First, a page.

A zesty, bittersweet, British take on the Italian Spritz.

Based in Wimbledon, London, and created by Chris Wilfred Hughes, Wilfred’s was intended to reinvent the spritz in a non-alcoholic, tastefully complex, and classic form. Hughes wanted a drink with less sugar and fewer calories than what was on the market. His personable, British touch comes through in the glass—the final inspiration for the ingredients came from his mother's freshly picked rosemary and father's bitter orange marmalade in London.

0.0% ABV
gluten free
What people are saying

"I've gone through many bottles - I love it in a negroni or a spritz."


"I would highly recommend this product, tastes and viscosity are similar to Campari. Just wish it was in a bigger bottle!"


"citrusy like a good orange with the pith—not too juicy-saccharine but just sweet enough to balance the bitterness."


"Nice to pair with either sparkling water or even AF sparkling wine."


"really festive packaging and color"


Non-Alcoholic Bittersweet Apéritif


Boisson Brand Page


The Wilfred’s Non-Alcoholic Apéritif boasts a naturally distilled, botanical blend of rosemary, bitter orange, rhubarb, and clove. We love how just a few ingredients create such a zesty, bittersweet, and generous flavor profile—it's the perfect non-alcoholic take on an Aperol spritz.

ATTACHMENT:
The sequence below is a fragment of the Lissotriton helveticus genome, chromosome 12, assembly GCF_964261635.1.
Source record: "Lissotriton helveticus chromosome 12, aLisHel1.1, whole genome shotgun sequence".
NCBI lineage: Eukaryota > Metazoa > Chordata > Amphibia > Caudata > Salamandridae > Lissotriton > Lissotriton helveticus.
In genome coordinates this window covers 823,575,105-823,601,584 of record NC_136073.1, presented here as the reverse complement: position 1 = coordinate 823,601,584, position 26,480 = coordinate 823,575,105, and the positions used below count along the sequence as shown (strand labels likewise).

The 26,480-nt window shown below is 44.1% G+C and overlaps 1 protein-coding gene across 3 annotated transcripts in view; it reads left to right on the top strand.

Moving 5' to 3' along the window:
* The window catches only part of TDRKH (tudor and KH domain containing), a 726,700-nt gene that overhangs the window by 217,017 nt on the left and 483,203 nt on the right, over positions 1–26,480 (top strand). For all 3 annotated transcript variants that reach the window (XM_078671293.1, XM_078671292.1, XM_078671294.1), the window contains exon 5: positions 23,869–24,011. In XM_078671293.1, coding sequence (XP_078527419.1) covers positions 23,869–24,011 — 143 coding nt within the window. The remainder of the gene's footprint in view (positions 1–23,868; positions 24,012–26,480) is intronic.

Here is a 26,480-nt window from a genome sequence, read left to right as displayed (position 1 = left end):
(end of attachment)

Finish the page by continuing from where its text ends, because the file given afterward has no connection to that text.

Q&A with Chris Wilfred Hughes, Founder of Wilfred's

"The two signature flavors ended up being freshly picked rosemary from my mother’s garden, and the bitter oranges in my father’s homemade marmalade."


We've created a 'pregnancy friendly' filter on our category pages to help filter our products that are free of ingredients typically recommended to avoid. Please note this is a method of filtering and not medical advice; consult your doctor first before trying anything new. As pregnancy is highly personal, we cannot advise what's appropriate for your journey.

Items that are 0.5% ABV are still included in this filter; please check with your doctor for what is right for you. For comparison, there can be as much as 0.73% ABV in orange juice and 0.86% ABV in grape juice, and an even higher percentages in certain types of bread.